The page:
Meta CEO Mark Zuckerberg took a jab at “cage match” rival Elon Musk outside the ring, saying the X owner’s “polarizing” style will keep the social media platform from reaching its “full potential.”
Zuckerberg — who recently said Musk “isn’t serious” about fighting him in a mixed martial arts battle — said he’s “less optimistic” that the site formerly known as Twitter is in better hands since the Tesla mogul acquired it for $44 billion last year.
“I think it’s still not clear exactly what trajectory it’s on,” Zuckerberg told The Verge tech reporter Alex Heath on Wednesday.
“But I do think he’s been pretty polarizing, so I think that the chance that it sort of reaches the full potential on the trajectory that it’s on is … I don’t know. I guess I’m probably less optimistic or just think there’s less of a chance now than there was before.”
Zuckerberg, whose own “Twitter killer” app Threads has floundered since its highly publicized launch last July, also revealed that he considered buying Twitter at around the time that founder Jack Dorsey was fired as CEO in 2008.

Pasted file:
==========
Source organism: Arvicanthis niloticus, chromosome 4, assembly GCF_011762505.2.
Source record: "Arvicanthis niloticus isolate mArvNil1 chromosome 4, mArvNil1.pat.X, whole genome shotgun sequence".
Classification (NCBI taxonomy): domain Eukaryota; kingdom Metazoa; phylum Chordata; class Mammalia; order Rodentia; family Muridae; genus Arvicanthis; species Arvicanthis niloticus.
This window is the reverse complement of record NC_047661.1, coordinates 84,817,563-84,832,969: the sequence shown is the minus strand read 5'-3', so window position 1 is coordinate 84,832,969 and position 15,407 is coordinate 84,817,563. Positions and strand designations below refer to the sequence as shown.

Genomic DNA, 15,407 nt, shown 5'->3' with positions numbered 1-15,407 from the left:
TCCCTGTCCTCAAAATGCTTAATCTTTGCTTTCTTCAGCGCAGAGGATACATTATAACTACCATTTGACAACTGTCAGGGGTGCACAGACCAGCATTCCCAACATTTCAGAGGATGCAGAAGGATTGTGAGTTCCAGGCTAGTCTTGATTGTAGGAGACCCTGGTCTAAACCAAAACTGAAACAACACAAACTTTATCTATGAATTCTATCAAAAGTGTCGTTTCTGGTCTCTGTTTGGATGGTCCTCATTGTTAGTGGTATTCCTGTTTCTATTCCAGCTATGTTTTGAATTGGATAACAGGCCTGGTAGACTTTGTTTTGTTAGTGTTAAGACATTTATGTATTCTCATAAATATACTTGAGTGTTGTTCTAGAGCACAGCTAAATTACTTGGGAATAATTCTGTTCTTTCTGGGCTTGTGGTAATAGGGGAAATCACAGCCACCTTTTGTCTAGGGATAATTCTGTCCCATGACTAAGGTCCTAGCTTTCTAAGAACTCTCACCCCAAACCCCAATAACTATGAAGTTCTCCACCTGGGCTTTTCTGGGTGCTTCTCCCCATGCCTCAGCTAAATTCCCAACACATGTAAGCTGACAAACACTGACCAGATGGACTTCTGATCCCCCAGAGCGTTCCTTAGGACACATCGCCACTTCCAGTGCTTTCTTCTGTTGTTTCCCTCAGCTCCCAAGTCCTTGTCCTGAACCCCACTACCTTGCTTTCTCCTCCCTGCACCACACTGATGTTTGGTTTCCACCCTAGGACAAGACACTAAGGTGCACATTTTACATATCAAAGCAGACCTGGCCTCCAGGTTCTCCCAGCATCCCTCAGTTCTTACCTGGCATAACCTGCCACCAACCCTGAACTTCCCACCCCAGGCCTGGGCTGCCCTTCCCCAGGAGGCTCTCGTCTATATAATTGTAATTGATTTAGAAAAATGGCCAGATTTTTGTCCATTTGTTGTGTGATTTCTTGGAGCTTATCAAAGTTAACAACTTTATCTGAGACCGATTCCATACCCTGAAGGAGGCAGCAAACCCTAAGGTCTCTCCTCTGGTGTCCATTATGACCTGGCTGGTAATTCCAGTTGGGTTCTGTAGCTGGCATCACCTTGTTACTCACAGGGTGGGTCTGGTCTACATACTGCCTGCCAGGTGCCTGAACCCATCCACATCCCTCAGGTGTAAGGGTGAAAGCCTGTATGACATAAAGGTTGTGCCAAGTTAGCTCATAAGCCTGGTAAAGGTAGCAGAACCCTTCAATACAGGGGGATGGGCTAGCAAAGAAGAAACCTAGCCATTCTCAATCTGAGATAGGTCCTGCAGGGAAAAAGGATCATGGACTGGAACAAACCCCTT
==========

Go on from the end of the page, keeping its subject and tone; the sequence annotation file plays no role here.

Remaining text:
He viewed Twitter as a “billion-person social app” that he could “scale,” but acquisition talks went nowhere.
X currently has about 200 million users.
The Facebook founder did praise Musk as a “change agent.”
“With Elon coming in, I think there was certainly an opportunity to change things up and he has,” Zuckerberg said.
The Post has sought comment from X Corp.
After completing his acquisition of Twitter, Musk instituted wholesale changes by laying off some 80% of staffers, overhauling content moderation policies, reinstating banned accounts such as those of former President Donald Trump and the satirical news site Babylon Bee, and rebranding the firm as X Corp.
Musk’s freewheeling style and right-leaning politics have reportedly scared off advertisers who are wary of being associated with a site that allows for unfettered speech that critics say veers into antisemitism and xenophobia.
Earlier this week, X Corp. reportedly slashed more than half of the team that was tasked with fighting election-linked misinformation.
Zuckerberg told The Verge that X’s “negative and critical” slant was one reason he rolled out Threads.
In July, Adam Mosseri, a Zuckerberg lieutenant who runs Instagram, told The Verge that Threads is “not going to do anything to encourage” politics and “hard news.”
“There are more than enough amazing communities — sports, music, fashion, beauty, entertainment, etc. — to make a vibrant platform without needing to get into politics or hard news,” Mosseri told The Verge.
Despite an initial July 5 rollout which saw 100 million signups within the first week, traffic to Threads retreated significantly in the ensuing weeks — dropping by as much as 82%.